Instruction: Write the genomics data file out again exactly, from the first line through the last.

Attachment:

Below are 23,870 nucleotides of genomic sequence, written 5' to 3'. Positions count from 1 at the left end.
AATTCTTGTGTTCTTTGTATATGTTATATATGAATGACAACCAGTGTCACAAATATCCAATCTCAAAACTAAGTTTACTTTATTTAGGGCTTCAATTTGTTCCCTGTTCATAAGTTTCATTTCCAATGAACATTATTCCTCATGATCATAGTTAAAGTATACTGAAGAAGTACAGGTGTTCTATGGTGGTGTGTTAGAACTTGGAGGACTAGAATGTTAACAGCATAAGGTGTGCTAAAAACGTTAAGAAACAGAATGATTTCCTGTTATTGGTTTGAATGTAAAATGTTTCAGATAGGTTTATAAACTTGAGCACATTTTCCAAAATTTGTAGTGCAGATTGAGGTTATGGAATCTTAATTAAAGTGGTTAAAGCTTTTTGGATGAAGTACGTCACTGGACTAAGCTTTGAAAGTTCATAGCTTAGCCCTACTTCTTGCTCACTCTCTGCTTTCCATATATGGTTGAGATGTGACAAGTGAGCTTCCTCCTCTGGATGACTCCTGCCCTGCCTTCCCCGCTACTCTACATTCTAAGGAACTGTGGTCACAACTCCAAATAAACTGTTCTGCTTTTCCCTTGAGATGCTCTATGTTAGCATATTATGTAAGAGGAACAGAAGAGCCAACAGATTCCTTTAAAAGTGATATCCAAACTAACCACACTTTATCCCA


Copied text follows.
Below are 23,870 nucleotides of genomic sequence, written 5' to 3'. Positions count from 1 at the left end.
AATTCTTGTGTTCTTTGTATATGTTATATATGAATGACAACCAGTGTCACAAATATCCAATCTCAAAACTAAGTTTACTTTATTTAGGGCTTCAATTTGTTCCCTGTTCATAAGTTTCATTTCCAATGAACATTATTCCTCATGATCATAGTTAAAGTATACTGAAGAAGTACAGGTGTTCTATGGTGGTGTGTTAGAACTTGGAGGACTAGAATGTTAACAGCATAAGGTGTGCTAAAAACGTTAAGAAACAGAATGATTTCCTGTTATTGGTTTGAATGTAAAATGTTTCAGATAGGTTTATAAACTTGAGCACATTTTCCAAAATTTGTAGTGCAGATTGAGGTTATGGAATCTTAATTAAAGTGGTTAAAGCTTTTTGGATGAAGTACGTCACTGGACTAAGCTTTGAAAGTTCATAGCTTAGCCCTACTTCTTGCTCACTCTCTGCTTTCCATATATGGTTGAGATGTGACAAGTGAGCTTCCTCCTCTGGATGACTCCTGCCCTGCCTTCCCCGCTACTCTACATTCTAAGGAACTGTGGTCACAACTCCAAATAAACTGTTCTGCTTTTCCCTTGAGATGCTCTATGTTAGCATATTATGTAAGAGGAACAGAAGAGCCAACAGATTCCTTTAAAAGTGATATCCAAACTAACCACACTTTATCCCA